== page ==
In conclusion, we report resistance mechanisms against myxin, which is a heterocyclic N-oxides penazine with a potent broad spectrum of antimicrobial activities. The LexABC efflux pump confers myxin resistance, and myxin conversion played more important role in the resistance mechanisms after LexABC loss. The Lex RND efflux pump is potentially regulated by a LysR family regulator LexR. Significantly, this study also revealed a signaling role of myxin in the induction of lexABC expression at the transcriptional level, which further extended our perceptions about myxin.

Materials and Methods

Bacterial Strains, Growth Conditions, and General DNA Manipulations

The strains and plasmids used in this study are listed in Table 2. L. antibioticus OH13 and derivatives were routinely grown at 28°C in nutrient broth (NB, 3 g beef extract, 1 g yeast extract, 5 g tryptone, 10 g sucrose, pH 7.0–7.2, in one liter distilled water; without sucrose, NBWS), nutrient agar (NA, 1 L NB with 17 g agar; without sucrose, NAWS), 1/10 tryptic soy broth (TSB). 1/10 TSB medium is more appropriate for myxin production. E. coli strains were routinely grown at 37°C in Luria-Bertani (LB) broth. Where necessary, media were supplemented with gentamycin (25 or 50 μg/mL). Plasmid preparation and DNA extraction were carried out with Omega kits (Norcross, GA).

TABLE 2
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Table 2. Strains and plasmids used in this study.

Gene Deletion and Complementation

The oligonucleotide primers used in this study are listed in Supplementary Table S1. DNA manipulation was conducted by following the methods described previously (Zhao et al., 2016). Briefly, for gene in-frame deletions, fragments containing the upstream and downstream regions of the target genes were cloned into pJQ200SK (Quandt and Hynes, 1993) and transformed into E. coli DH5α for the construction of gene in-frame deletion constructs. The final constructs were transformed into the competent cells of OH13 wild type or its derivatives by electroporation. The gentamycin-resistant colonies were screened by PCR using primers to identify the single crossover mutants. Then, the single crossover mutants were grown on NAWS medium containing 8% sucrose, which would screen for deletion mutants through a second homologous recombination of the flanking regions. The mutants were verified by PCR using primers.

For complementation, the open reading frames (ORFs) of the target genes with their own promoters were cloned into pBBR1-MCS5 (Kovach et al., 1995). The expression constructs were confirmed by PCR and DNA sequencing and introduced into wild type or corresponding mutants by electroporation. The complementation strains were screened on NAWS medium containing gentamycin and were validated by PCR.

Preparation and Analysis of Myxin

L. antibioticus OH13 was cultivated for 24 h in a 250 mL flask containing 50 mL NB medium. The seed culture was then transferred into 200 mL 1/10 TSB medium in a 1 liter flask (a total of 50 flasks). The flasks were placed in incubators for 24 h with shaking at 180 rpm at 28°C. Then, the cultures were extracted with equal volumes of ethyl acetate, and the organic phase was evaporated to dryness under vacuum to yield the crude extract. The crude extract was chromatographed over a Sephadex LH-20 column using 1:1 CH2Cl2-MeOH as the elution solvent. The fractions were further purified by reversed-phase high-performance liquid chromatography (HPLC) with CH3CN in H2O (Agilent-C18, 5 μm, 9.4 × 250 mm) under 283 nm with a 4.0 mL/min flow rate.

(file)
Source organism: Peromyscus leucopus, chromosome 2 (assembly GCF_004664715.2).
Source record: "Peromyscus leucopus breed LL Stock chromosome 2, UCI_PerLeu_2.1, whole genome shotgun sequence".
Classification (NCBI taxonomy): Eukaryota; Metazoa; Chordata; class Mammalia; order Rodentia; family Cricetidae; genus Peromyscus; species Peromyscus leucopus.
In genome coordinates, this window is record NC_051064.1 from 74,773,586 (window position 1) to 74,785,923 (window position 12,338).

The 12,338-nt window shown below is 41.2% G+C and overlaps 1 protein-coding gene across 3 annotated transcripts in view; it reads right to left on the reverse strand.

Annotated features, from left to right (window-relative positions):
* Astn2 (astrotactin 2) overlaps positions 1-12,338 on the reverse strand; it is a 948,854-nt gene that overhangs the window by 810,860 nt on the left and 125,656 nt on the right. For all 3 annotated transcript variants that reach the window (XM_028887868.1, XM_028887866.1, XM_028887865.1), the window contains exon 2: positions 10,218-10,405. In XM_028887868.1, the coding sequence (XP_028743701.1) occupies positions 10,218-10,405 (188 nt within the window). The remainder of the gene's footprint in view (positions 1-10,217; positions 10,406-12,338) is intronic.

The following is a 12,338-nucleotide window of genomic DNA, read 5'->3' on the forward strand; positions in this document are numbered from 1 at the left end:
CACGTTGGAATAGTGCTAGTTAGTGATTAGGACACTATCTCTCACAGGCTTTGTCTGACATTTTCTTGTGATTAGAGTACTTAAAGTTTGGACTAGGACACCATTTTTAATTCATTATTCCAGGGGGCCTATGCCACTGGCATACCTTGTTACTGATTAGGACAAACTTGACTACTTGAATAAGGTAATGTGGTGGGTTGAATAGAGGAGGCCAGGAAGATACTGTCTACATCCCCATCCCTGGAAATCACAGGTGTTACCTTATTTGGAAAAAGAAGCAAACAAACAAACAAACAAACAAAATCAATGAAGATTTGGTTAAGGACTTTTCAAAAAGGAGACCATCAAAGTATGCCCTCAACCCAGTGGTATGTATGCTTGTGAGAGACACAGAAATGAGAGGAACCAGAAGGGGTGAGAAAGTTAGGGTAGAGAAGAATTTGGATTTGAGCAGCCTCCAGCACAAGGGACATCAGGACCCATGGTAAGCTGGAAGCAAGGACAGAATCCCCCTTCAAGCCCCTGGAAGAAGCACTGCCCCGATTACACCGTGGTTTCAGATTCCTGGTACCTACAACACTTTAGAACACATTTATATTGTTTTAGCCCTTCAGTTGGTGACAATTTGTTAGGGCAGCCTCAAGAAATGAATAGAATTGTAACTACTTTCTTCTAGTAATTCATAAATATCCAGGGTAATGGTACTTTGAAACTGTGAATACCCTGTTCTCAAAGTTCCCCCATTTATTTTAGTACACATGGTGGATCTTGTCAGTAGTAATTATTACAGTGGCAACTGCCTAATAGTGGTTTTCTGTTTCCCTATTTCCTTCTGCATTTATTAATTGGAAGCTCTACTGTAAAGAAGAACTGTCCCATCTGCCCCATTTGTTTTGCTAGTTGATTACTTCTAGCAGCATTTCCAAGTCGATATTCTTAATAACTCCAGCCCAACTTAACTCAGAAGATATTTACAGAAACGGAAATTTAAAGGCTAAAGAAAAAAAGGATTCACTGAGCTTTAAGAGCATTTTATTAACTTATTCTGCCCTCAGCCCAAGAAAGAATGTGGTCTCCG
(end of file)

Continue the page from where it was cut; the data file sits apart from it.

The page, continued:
To analyze myxin production in OH13 and its derivatives, equal volume of ethyl acetate was used to extract 1 mL supernatant of cultures grown in 1/10 TSB. The crude extract was transferred to an Eppendorf tube and fully evaporated. Then, the residues were dissolved with 200 μL methanol and prepared for HPLC analysis. To determine the production of intracellular myxin, 1 mL culture grown for 20 h in 1/10 TSB was harvested and centrifuged at 12,000 rpm for 1 min. Supernatant was removed and the pellet was washed with 1/10 TSB for twice. The pellets were extracted with 1 mL of ethyl acetate overnight. Then the extract was dissolved in methanol and subjected to HPLC.

The detection of phenazines was through HPLC (Agilent SB-C18, 250 × 4.6 mm) with a 1.0 mL/min flow rate. The mobile phase was 20–45% CH3CN in H2O from 0 to 5 min, 45 to 50% CH3CN in H2O from 5 to 19 min, 50 to 60% CH3CN in H2O from 19 to 20 min, 60 to 100% CH3CN in H2O from 20 to 23 min, 100% CH3CN from 23 to 27 min, 100 to 20% CH3CN in H2O from 27 to 28 min, and 20% CH3CN in H2O from 28 to 30 min.

Susceptibility Test of L. antibioticus to Phenazines

The susceptibility of the OH13 wild type and mutants to phenazines was determined by agar screening tests. Myxin was dissolved in DMSO, whereas PMS was dissolved in water. Liquid precultures of each strain to be tested were grown in NB medium to 1.0 of OD600. Five microliters of cultures were spotted on NA media containing the indicated concentrations of phenazines and incubated at 28°C. After 24 and 48 h of growth, the colonies were imaged using a Canon camera. For the inhibition assays of myxin against Lysobacter strains, bacterial suspensions with OD600 1.0 were 100-fold diluted and then spread on NA plates, and subsequently different concentrations of myxin were dropped on filter papers.

RNA Isolation and qRT-PCR